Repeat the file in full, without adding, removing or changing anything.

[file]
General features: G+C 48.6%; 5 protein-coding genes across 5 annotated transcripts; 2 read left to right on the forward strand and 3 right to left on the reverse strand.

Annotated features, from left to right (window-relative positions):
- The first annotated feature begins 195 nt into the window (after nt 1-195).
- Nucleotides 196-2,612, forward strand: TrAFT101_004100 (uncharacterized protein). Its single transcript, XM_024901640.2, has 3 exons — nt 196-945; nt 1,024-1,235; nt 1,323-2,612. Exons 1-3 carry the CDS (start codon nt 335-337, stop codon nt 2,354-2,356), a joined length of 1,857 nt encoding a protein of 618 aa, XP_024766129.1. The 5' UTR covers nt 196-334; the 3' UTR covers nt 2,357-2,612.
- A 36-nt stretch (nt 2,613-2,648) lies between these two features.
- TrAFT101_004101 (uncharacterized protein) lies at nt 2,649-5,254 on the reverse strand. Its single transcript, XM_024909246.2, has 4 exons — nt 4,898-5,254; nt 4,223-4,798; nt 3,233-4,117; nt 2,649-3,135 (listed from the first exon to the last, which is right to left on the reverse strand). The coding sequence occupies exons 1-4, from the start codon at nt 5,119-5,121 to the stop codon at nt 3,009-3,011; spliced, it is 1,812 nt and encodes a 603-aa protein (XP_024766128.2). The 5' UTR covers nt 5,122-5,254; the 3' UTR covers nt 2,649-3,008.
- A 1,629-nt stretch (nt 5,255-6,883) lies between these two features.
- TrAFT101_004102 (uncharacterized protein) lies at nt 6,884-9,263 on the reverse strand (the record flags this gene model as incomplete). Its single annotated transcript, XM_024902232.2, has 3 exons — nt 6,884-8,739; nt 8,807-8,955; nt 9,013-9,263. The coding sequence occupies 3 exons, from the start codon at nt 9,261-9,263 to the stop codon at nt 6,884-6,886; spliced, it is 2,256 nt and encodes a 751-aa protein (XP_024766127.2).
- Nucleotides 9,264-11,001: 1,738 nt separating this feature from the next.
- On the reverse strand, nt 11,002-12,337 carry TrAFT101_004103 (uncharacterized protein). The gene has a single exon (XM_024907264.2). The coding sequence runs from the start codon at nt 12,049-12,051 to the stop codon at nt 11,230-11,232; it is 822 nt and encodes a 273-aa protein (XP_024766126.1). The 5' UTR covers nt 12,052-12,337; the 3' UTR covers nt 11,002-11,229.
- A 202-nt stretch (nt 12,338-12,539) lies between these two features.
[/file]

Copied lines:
General features: G+C 48.6%; 5 protein-coding genes across 5 annotated transcripts; 2 read left to right on the forward strand and 3 right to left on the reverse strand.

Annotated features, from left to right (window-relative positions):
- The first annotated feature begins 195 nt into the window (after nt 1-195).
- Nucleotides 196-2,612, forward strand: TrAFT101_004100 (uncharacterized protein). Its single transcript, XM_024901640.2, has 3 exons — nt 196-945; nt 1,024-1,235; nt 1,323-2,612. Exons 1-3 carry the CDS (start codon nt 335-337, stop codon nt 2,354-2,356), a joined length of 1,857 nt encoding a protein of 618 aa, XP_024766129.1. The 5' UTR covers nt 196-334; the 3' UTR covers nt 2,357-2,612.
- A 36-nt stretch (nt 2,613-2,648) lies between these two features.
- TrAFT101_004101 (uncharacterized protein) lies at nt 2,649-5,254 on the reverse strand. Its single transcript, XM_024909246.2, has 4 exons — nt 4,898-5,254; nt 4,223-4,798; nt 3,233-4,117; nt 2,649-3,135 (listed from the first exon to the last, which is right to left on the reverse strand). The coding sequence occupies exons 1-4, from the start codon at nt 5,119-5,121 to the stop codon at nt 3,009-3,011; spliced, it is 1,812 nt and encodes a 603-aa protein (XP_024766128.2). The 5' UTR covers nt 5,122-5,254; the 3' UTR covers nt 2,649-3,008.
- A 1,629-nt stretch (nt 5,255-6,883) lies between these two features.
- TrAFT101_004102 (uncharacterized protein) lies at nt 6,884-9,263 on the reverse strand (the record flags this gene model as incomplete). Its single annotated transcript, XM_024902232.2, has 3 exons — nt 6,884-8,739; nt 8,807-8,955; nt 9,013-9,263. The coding sequence occupies 3 exons, from the start codon at nt 9,261-9,263 to the stop codon at nt 6,884-6,886; spliced, it is 2,256 nt and encodes a 751-aa protein (XP_024766127.2).
- Nucleotides 9,264-11,001: 1,738 nt separating this feature from the next.
- On the reverse strand, nt 11,002-12,337 carry TrAFT101_004103 (uncharacterized protein). The gene has a single exon (XM_024907264.2). The coding sequence runs from the start codon at nt 12,049-12,051 to the stop codon at nt 11,230-11,232; it is 822 nt and encodes a 273-aa protein (XP_024766126.1). The 5' UTR covers nt 12,052-12,337; the 3' UTR covers nt 11,002-11,229.
- A 202-nt stretch (nt 12,338-12,539) lies between these two features.